As the religious community and the general public got over the initial news, many thought Bell’s Love Wins was going to recede into the background and that the Evangelical climate would calm. They were wrong. Rushing their tomes to press, influential publishers, teachers and authors are reviving the debate and hitting back at Rob Bell for his proposed hell heresy. The editor for HarperOne, the publishing company behind Love Wins, Mickey Maudlin says he is sad to see no less than six different ripostesbeing penned and printed to counter Bell and his newest book. Of those six I know of three prominent pieces: Waterbrook Multnomah Press’ forthrightly titled Hell, Rob Bell and What Happens When People Die, Mark Galli with his God Wins and Evangelical super-pastor Francis Chan’s Erasing Hell.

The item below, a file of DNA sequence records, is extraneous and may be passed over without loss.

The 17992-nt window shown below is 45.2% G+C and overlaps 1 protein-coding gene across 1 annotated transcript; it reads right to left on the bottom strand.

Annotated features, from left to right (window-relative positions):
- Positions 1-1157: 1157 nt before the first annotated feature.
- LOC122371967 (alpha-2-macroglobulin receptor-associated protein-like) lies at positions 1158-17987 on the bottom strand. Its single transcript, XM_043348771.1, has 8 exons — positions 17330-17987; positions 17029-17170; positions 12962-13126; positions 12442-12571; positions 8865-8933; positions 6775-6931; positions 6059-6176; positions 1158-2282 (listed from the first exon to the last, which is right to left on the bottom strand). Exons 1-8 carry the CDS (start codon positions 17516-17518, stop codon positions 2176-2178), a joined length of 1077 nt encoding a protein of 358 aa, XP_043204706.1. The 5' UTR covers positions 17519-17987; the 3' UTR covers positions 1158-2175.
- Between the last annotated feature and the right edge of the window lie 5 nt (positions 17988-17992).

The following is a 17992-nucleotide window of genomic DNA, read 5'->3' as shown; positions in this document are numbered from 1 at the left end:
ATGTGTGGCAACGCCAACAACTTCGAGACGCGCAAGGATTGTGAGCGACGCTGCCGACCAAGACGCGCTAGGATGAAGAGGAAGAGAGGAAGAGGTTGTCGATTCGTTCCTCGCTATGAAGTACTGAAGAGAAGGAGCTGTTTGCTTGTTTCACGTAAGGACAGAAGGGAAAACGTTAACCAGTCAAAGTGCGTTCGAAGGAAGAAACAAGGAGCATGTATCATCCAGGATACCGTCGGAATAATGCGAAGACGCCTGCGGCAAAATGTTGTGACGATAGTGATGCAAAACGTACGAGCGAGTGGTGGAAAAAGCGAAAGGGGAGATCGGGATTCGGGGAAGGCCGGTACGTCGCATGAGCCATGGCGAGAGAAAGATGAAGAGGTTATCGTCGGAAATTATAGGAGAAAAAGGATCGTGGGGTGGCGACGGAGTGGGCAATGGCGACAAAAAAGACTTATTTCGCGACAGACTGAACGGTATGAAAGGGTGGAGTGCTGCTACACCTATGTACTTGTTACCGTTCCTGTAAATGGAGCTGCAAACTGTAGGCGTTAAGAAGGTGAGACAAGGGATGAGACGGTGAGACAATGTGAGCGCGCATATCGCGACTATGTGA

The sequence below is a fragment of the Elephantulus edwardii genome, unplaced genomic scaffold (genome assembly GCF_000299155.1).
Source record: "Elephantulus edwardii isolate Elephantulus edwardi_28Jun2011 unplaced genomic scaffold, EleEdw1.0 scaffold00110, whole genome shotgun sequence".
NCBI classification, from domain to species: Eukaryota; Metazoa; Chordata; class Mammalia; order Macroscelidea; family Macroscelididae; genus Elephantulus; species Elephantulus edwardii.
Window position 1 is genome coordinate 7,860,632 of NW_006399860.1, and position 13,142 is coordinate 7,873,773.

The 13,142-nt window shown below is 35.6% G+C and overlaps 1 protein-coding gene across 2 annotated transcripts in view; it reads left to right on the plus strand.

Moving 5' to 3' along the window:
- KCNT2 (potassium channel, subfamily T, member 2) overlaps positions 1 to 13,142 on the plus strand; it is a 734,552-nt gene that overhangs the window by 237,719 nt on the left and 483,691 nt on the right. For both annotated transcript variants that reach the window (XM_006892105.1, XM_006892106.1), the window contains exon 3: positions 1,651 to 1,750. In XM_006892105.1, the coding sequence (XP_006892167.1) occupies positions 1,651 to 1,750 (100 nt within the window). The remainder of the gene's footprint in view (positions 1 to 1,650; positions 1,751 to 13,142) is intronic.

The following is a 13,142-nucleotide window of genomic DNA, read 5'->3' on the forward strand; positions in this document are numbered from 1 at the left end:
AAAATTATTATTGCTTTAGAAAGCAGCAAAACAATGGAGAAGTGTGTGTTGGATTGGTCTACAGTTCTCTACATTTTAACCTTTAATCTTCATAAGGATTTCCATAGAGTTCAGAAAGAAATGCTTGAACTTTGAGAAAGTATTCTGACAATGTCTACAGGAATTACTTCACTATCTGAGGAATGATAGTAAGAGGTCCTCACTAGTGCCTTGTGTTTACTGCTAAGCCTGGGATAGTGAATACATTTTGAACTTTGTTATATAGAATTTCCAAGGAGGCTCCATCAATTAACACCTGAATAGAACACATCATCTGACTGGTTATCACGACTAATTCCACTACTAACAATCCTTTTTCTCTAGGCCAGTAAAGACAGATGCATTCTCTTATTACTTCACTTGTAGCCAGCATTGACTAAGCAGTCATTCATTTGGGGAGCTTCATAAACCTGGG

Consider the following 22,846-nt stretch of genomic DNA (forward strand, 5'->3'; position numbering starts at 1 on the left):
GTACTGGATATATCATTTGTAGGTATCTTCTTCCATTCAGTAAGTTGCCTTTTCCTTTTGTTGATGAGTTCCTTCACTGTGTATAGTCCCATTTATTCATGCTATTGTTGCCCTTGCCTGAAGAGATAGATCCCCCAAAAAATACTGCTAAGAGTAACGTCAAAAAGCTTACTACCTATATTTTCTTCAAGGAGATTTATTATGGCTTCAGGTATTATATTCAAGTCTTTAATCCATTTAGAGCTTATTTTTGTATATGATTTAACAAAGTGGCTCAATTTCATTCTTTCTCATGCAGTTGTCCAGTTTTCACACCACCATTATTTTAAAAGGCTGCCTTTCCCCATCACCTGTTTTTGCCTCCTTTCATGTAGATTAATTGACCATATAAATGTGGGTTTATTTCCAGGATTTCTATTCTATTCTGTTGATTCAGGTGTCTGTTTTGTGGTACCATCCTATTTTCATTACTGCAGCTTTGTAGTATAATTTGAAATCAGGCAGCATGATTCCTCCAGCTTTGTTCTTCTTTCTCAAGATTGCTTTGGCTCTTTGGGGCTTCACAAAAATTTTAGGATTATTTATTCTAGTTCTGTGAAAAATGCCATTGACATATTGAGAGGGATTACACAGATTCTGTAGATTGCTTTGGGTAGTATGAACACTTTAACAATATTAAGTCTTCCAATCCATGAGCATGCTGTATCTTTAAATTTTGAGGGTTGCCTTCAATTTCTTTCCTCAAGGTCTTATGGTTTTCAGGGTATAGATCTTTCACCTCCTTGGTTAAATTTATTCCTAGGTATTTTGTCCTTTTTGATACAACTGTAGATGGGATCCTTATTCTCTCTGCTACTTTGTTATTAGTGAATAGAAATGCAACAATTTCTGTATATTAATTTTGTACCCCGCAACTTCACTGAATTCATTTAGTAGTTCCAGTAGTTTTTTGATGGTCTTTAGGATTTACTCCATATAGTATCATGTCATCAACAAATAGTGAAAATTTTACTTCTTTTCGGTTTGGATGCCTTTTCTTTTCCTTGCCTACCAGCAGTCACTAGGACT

With all the publishing publicity the blogs, Tweets, book reviews, videos and articles on Rob Bell and his theology of heaven and hell are starting to pop up yet again. If this were not enough to clue me in to the fact that the debate is really just getting started I received three messages just this last week asking for my perspective on Love Wins, Rob Bell and the whole theological debacle. Certainly, with the ongoing discussion, the staying power of Bell’s book on the bestseller list and the release of several new titles on the topic it is clear that the Evangelical community is in for a protracted review of its doctrines of heaven and hell.